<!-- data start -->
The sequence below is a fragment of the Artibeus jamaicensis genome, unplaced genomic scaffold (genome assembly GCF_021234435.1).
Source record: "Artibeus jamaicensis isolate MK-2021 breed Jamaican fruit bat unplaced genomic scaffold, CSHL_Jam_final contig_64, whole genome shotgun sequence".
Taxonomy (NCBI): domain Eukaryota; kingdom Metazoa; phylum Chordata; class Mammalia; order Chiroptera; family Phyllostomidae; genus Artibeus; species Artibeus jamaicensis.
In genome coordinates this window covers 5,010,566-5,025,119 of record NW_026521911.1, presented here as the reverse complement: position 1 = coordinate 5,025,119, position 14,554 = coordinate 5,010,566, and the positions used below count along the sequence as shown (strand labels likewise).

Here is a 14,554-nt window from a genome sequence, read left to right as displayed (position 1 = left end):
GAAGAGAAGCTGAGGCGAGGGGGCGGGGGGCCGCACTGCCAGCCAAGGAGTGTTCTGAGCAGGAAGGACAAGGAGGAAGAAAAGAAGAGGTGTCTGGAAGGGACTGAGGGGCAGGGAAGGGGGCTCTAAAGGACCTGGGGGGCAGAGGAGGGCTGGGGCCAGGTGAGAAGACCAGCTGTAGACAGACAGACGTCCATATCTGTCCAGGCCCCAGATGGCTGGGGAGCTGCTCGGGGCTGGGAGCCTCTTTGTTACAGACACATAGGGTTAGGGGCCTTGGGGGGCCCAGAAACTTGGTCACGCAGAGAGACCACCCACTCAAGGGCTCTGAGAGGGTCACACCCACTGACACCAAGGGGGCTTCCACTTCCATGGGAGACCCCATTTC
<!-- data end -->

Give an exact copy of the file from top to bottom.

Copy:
The sequence below is a fragment of the Artibeus jamaicensis genome, unplaced genomic scaffold (genome assembly GCF_021234435.1).
Source record: "Artibeus jamaicensis isolate MK-2021 breed Jamaican fruit bat unplaced genomic scaffold, CSHL_Jam_final contig_64, whole genome shotgun sequence".
Taxonomy (NCBI): domain Eukaryota; kingdom Metazoa; phylum Chordata; class Mammalia; order Chiroptera; family Phyllostomidae; genus Artibeus; species Artibeus jamaicensis.
In genome coordinates this window covers 5,010,566-5,025,119 of record NW_026521911.1, presented here as the reverse complement: position 1 = coordinate 5,025,119, position 14,554 = coordinate 5,010,566, and the positions used below count along the sequence as shown (strand labels likewise).

Here is a 14,554-nt window from a genome sequence, read left to right as displayed (position 1 = left end):
GAAGAGAAGCTGAGGCGAGGGGGCGGGGGGCCGCACTGCCAGCCAAGGAGTGTTCTGAGCAGGAAGGACAAGGAGGAAGAAAAGAAGAGGTGTCTGGAAGGGACTGAGGGGCAGGGAAGGGGGCTCTAAAGGACCTGGGGGGCAGAGGAGGGCTGGGGCCAGGTGAGAAGACCAGCTGTAGACAGACAGACGTCCATATCTGTCCAGGCCCCAGATGGCTGGGGAGCTGCTCGGGGCTGGGAGCCTCTTTGTTACAGACACATAGGGTTAGGGGCCTTGGGGGGCCCAGAAACTTGGTCACGCAGAGAGACCACCCACTCAAGGGCTCTGAGAGGGTCACACCCACTGACACCAAGGGGGCTTCCACTTCCATGGGAGACCCCATTTC